Kamlesh Rathore, 25, from Shahjahanpur, in Uttar Pradesh, northern India, said her husband, Sanjeev Rathore, 27, had been demanding a dowry of Rs 50,000 (£550) ever since they got married.
A dowry is part of Indian custom and is either cash, jewellery or land that the bride's family gives to the groom as a condition of any marriage.
Kamlesh said: ‘He harassed me every day for the dowry. He was constantly demanding Rs 50,000.
I repeatedly told him that my father is very poor and he cannot afford such an amount but he did not listen and used to threaten that he’ll chop off my nose. He has beaten me for years. He’s used belts, slippers, sticks and has always tortured me. He used to accuse me of working as a prostitute and threaten to sell me. He was always drunk. During our eight years of marriage he was very harsh with me,’ she said.
On September 14, Kamlesh was cooking dinner when Sanjeev started shouting and demanding money again.
She said that suddenly, from behind, her in-laws grabbed her and held her down while her husband allegedly chopped off her nose.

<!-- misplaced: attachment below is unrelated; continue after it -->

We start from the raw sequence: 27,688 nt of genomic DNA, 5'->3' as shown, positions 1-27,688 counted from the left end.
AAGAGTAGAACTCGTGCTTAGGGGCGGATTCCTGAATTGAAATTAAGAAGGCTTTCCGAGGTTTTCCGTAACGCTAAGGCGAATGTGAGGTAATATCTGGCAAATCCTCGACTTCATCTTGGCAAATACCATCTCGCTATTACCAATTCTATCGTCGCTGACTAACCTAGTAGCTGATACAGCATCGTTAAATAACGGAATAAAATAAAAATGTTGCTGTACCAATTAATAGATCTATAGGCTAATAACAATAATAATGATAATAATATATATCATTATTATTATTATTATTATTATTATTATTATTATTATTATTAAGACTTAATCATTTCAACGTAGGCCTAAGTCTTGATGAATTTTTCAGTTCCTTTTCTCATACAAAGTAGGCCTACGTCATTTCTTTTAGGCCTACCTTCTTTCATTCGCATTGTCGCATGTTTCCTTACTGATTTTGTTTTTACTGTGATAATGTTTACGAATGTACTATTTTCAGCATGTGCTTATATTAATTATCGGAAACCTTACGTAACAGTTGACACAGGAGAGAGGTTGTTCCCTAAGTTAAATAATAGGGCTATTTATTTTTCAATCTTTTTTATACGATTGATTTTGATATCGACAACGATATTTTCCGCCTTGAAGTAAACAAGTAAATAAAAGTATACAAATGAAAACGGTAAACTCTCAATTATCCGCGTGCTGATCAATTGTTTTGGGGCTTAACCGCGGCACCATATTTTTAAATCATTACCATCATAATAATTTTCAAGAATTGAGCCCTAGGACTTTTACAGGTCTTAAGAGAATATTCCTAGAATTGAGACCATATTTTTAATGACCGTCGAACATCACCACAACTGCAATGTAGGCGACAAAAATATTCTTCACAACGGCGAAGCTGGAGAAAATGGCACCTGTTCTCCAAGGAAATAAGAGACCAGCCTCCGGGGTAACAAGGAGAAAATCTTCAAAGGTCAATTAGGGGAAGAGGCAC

‘They all grabbed me tightly. I could not move.
'And then out of nowhere I saw a knife and he chopped off my nose,’ Kamlesh recalled.
Kamlesh, who has a six-year-old daughter, said her husband and in-laws fled as soon as they chopped off her nose. His last words were: ‘You’ll now be like this forever’.
Kamlesh quickly called her parents who lived nearby and they rushed her to the nearest medical centre.
She was still bleeding heavily when she arrived at the primary health centre, in Shahjahanpur, where doctors were only able to dress the wound.
They could not re-attach the nose as Sanjeev had taken it with him.
Superintendent Manoj Kumar, at Khutar police station, in Shahjhanpur, said the husband and family are on the run.
He said: ‘An FIR (First Information Report) is registered. 'This is a dowry case and the family were demanding money.
'We’re still chasing the husband, mother-in-law, father-in-law, sister and brother-in-law.
'Until we catch them we cannot say any more.’